function, which implemented the Miller–Rabin test by checking the specific bases 2,3,5,7, and 11. However, selection of a few specific small bases can guarantee identification of composites for *n* less than some maximum determined by said bases. This maximum is generally quite large compared to the bases. As random bases lack such determinism for small *n*, specific bases are better in some circumstances.

python implementation

1 | from random import sample |

## 0.3. Factorization

### 0.3.1. Pollard’s rho algorithm

Excerpted from wikipedia:Pollard’s rho algorithm

Suppose we need to factorize a number

$n=pq$, where $p$ is a non-trivial factor. A polynomial modulo $n$, called

where c is a chosen number ,eg 1.

is used to generate a pseudo-random sequence: A starting value, say 2, is chosen, and the sequence continues as

,

The sequence is related to another sequence$\{x_k\ mod \ p\}$ . Since $p$ is not known beforehand, this sequence cannot be explicitly computed in the algorithm. Yet, in it lies the core idea of the algorithm.

Because the number of possible values for these sequences are finite, both the$\{x_n\}$ sequence, which is mod $n$ , and $\{x_n\ mod\ p\}$ sequence will eventually repeat, even though we do not know the latter. Assume that the sequences behave like random numbers. Due to the birthday paradox, the number of$x_k$before a repetition occurs is expected to be $O(\sqrt{N})$ , where $N$ is the number of possible values. So the sequence $\{x_n\ mod\ p\}$ will likely repeat much earlier than the sequence $x_k$. Once a sequence has a repeated value, the sequence will cycle, because each value depends only on the one before it. This structure of eventual cycling gives rise to the name “Rho algorithm”, owing to similarity to the shape of the Greek character ρ when the values $x_i\ mod \ p$ are represented as nodes in a directed graph.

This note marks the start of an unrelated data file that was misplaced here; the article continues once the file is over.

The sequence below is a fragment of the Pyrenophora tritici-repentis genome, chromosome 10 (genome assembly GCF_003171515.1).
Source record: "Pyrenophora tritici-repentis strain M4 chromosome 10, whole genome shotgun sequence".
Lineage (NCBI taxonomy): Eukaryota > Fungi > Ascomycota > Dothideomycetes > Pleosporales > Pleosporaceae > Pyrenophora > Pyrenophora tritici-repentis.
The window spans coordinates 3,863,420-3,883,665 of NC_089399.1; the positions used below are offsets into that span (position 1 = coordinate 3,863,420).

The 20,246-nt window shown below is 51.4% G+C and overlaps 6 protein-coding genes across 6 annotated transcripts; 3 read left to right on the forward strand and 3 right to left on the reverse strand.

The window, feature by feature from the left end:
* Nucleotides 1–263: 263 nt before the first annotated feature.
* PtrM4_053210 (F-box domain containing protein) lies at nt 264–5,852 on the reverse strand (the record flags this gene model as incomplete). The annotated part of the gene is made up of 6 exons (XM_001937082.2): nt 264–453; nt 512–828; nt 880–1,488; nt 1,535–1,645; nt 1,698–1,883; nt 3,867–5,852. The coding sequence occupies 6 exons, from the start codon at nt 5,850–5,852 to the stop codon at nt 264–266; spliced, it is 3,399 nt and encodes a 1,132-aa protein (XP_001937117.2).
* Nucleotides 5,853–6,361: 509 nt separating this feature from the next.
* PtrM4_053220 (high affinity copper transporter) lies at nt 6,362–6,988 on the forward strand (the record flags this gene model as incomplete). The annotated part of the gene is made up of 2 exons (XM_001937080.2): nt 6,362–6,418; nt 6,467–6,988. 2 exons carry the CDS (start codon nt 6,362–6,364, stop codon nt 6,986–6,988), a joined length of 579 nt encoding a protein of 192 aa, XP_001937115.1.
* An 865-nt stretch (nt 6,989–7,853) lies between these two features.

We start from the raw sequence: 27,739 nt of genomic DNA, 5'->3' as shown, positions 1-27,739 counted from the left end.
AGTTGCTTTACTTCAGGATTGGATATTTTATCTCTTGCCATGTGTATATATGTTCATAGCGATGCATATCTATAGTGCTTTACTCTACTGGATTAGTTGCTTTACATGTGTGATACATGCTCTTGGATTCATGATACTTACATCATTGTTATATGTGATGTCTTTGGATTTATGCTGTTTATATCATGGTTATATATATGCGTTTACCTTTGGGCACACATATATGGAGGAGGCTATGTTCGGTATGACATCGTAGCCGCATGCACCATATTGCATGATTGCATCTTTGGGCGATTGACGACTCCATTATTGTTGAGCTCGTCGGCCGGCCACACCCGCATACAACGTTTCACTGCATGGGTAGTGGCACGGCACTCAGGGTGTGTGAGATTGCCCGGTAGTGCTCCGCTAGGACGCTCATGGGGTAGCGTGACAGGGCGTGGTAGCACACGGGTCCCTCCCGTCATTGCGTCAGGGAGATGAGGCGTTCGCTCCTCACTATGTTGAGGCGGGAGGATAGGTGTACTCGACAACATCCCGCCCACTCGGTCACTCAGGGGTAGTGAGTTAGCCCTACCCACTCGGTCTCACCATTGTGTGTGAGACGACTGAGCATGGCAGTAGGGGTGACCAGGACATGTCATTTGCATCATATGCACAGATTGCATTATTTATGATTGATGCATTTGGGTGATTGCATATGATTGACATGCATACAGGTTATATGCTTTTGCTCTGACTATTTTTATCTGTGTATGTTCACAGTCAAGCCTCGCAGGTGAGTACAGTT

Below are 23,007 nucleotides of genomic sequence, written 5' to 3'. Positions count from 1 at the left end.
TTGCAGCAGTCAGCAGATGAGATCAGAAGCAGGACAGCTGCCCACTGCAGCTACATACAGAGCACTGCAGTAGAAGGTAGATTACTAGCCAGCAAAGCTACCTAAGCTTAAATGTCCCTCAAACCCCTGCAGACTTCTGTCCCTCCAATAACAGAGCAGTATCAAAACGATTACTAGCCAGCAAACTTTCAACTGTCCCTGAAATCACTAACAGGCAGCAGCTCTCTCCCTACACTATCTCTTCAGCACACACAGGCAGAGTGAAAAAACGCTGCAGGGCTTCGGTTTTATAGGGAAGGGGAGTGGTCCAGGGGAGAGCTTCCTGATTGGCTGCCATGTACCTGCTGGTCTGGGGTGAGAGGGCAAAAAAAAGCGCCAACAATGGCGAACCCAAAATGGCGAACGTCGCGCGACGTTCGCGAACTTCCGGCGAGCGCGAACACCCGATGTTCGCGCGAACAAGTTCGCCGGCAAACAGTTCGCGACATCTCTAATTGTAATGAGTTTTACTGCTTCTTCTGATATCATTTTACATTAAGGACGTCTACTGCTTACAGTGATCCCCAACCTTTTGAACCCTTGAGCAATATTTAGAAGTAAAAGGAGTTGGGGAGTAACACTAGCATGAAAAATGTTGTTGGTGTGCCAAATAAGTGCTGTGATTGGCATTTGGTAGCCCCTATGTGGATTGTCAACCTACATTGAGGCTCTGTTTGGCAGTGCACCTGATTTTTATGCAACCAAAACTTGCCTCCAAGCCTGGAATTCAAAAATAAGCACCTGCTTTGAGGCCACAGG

This is detected by the Floyd’s cycle-finding algorithm: two nodes$i,j$ are kept. In each step, one moves to the next node in the sequence and the other moves to the one after the next node. After that, it is checked whether $\text{gcd}(x_i-x_j,n)\neq 1$.

If it is not 1, then this implies that there ris a repetition in the $\{x_k\ mod\ p\}$ swquence

This works because if the $x_i\ mod\ p$is the same as$x_j\ mod\ p$, the difference between$x_i,x_j$ is necessarily a multiple of $p$. Although this always happens eventually, the resulting GCD is a divisor of $n$ other than 1. This may be$n$ itself, since the two sequences might repeat at the same time. In this (uncommon) case the algorithm fails, and can be repeated with a different parameter.

python implementation

1 | from random import randint |

## 0.4. Euler function

Euler function, denoted as $\phi(n)$, mapping n as the number of number which is smaller than n and is the co-prime of n.

e.g.: $\phi(3)=2$ since 1,2 are coprimes of 3 and smaller than 3, $\phi(4)=2$ ,(1,3)

Euler function is a kind of productive function and has two properties as follows:

- $\phi(p^k) = p^k-p^{k-1}$, where p is a prime
- $\phi(mn) = \phi(m)*\phi(n)$ where $(m,n)=1$

Thus, for every narural number *n*, we can evaluate $\phi(n)$ using the following method.

- factorize n:

, where $p_i$ is a prime and $k_i,l > 0$ . - calculate $\phi(n) $ using the two properties.

And , $\sigma(n)$ represents the sum of all factors of n.

e.g. : $\sigma(9) = 1+3+9 = 14$

A `perfect number`

_n_ is defined as $\sigma(n) = 2n$

The following is the implementation of this two functions.

1 | from factor import factor |

## 0.5. Modulo equation

The following codes can solve a linear, group modulo equation. More details and explanations will be supplied if I am not too busy.

Note that I use `--`

to represent $\equiv$ in the python codes.

1 | import re |